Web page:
As students of Illinois Wesleyan University, we have been blessed with a community that fosters not only our achievements as intellectuals but also as well-rounded individuals. In these four years, we are expected to cram in enough knowledge and experience in preparation to enter the “real world.” We study, learn and grow in our Wesleyan bubble, yet we prepare to enter this world where opportunities are endless. The bubble cultivates critical thinking and creativity that will come useful as we build our lives and careers. But, it gives us the illusion that we are protected from hardship: from racism, sexism, homophobia and poverty, among other forms of systematic oppression.

While we are privileged to be at an amazing institution, we cannot ignore that our bubble is permeable to such hardships. Events such as #HereAtIWU show that this permeability is real and present on our campus. Because of these unfortunate experiences, the Council of Inclusion and Awareness (CIA) felt obliged to bring an amendment to the Student Senate that would allocate a senate seat to each RSO under CIA that requested one.

This amendment failed, an action that shows the failure of Student Senate to understand systematic oppression on IWU’s campus.

The disappointing outcome of the April 13 meeting reveals a severe lack of understanding among Senators. Despite two #HereAtIWUs in the last two years, a presentation and discussion on the amendment on March 30 and two discussion sessions in the week following the March 30 meeting, Senators fail to understand real student experiences that can be attributed, at least in part, to systematic oppression. In order to truly and completely represent all students at our university, Senators must educate themselves and increase their awareness in such a way that they validate and sympathize with the experiences of those who are different from them.

Senate’s decision to keep the current seating structure was more than disappointing, it was disheartening. It was yet another sign that we, underrepresented groups, do not belong. Senators have a duty to address concerns from their constituents and to be representative of ALL students.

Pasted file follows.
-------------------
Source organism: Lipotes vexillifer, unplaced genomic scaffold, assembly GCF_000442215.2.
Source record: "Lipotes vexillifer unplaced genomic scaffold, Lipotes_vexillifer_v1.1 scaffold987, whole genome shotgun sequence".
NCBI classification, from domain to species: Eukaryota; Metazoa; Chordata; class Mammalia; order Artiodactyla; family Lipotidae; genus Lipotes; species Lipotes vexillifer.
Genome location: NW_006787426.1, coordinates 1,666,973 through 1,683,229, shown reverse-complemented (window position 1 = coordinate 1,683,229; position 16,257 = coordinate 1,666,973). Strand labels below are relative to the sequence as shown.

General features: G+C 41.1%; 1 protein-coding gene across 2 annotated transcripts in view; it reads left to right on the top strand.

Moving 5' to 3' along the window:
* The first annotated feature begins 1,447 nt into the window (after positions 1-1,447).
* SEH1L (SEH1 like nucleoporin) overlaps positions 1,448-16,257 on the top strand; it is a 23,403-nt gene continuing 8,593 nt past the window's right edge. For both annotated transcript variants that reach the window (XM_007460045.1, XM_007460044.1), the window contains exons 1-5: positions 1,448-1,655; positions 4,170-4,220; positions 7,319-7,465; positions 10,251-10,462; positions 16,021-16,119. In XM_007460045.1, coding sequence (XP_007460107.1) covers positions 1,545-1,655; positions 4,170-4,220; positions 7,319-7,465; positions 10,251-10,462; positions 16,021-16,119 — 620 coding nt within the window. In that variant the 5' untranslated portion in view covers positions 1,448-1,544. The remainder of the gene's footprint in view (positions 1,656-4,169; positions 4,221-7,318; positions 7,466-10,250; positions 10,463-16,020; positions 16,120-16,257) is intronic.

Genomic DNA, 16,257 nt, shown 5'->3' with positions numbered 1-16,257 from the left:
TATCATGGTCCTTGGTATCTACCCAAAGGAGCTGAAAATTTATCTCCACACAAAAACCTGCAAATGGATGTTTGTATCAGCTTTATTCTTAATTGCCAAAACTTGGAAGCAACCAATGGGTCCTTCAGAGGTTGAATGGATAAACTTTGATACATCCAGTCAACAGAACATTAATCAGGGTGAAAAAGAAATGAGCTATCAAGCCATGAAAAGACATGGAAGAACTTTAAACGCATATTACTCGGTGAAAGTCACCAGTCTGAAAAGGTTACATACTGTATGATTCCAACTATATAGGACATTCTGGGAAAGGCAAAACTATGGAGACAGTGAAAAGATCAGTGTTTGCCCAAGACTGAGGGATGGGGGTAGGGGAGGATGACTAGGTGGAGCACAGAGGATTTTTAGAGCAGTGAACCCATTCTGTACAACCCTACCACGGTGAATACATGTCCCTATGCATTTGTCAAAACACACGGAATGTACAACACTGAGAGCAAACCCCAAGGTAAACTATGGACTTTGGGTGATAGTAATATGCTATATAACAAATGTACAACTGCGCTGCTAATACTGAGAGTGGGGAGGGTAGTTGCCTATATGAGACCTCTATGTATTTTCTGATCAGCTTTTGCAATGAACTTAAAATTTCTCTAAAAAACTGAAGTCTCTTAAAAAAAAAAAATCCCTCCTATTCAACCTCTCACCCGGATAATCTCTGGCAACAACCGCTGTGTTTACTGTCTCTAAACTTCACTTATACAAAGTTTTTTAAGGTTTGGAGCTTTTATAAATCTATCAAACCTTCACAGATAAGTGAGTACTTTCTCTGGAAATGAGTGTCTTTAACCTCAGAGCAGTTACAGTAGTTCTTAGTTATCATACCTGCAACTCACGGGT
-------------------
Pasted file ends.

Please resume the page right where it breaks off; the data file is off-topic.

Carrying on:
With that vote, senate did not uphold their responsibility to diversity on this campus. In the meeting, a senator made a comment along the lines of: there are 2100 differing student opinions on campus, so why don’t we give them all a seat? His comment made us feel like we were being mocked. It felt as if it was said to belittle our group’s effort to bring a diversity lens to senate that it is currently lacking. We are not sure if this was his intention, but his delivery made us feel that way. There was another senator who shook his head excitedly when the decision was made. There is nothing exciting or happy about marginalized students who do not feel represented in senate or even that they can approach senators with their concerns and be taken seriously.

Systematic oppression was happening in front of our eyes and those in power to stop such an event failed to recognize it. We stood in front of the senators as champions of multiculturalism and the social justice issues surrounding it, and instead of receiving validation that the student body cared about what we stood for, we walked out of the room feeling more excluded than ever.

After the senate meeting we gathered together to talk for a brief moment about how we were feeling. The room was full of emotion and tears. Although we were there to comfort one another, no amount of comfort could take away the overwhelming emotions that we felt. There is currently an invisible barrier that many of us feel keep us away from Senate. It took a lot of time, dedication and organization for us to come together to approach Senate with our sentiments. After all of our efforts, we left knowing that we were going to continue our days here as students without a voice in senate.

CIA members are willing to work with Student Senate as much as we can to not let systematic oppression be recognized and acted upon. Student Senate must also be willing to work with CIA members to bring about positive change for underrepresented students. CIA worked extremely hard to bring forth the amendment, but we accept that having a task force is another way in which we can work together. We must step out of our comfort zone to bring awareness to our campus. We cannot let this task force be idle, but one that effectively and intentionally works to solve the issues at hand.

 

Sincerely,

The Council of Inclusion & Awareness

(Composed of student members of:
African Student Association
Asian Pacific Student Association
Black Student Union
PRIDE
South Asian Student Association
Spanish and Latino Student Association
Tinikling Group)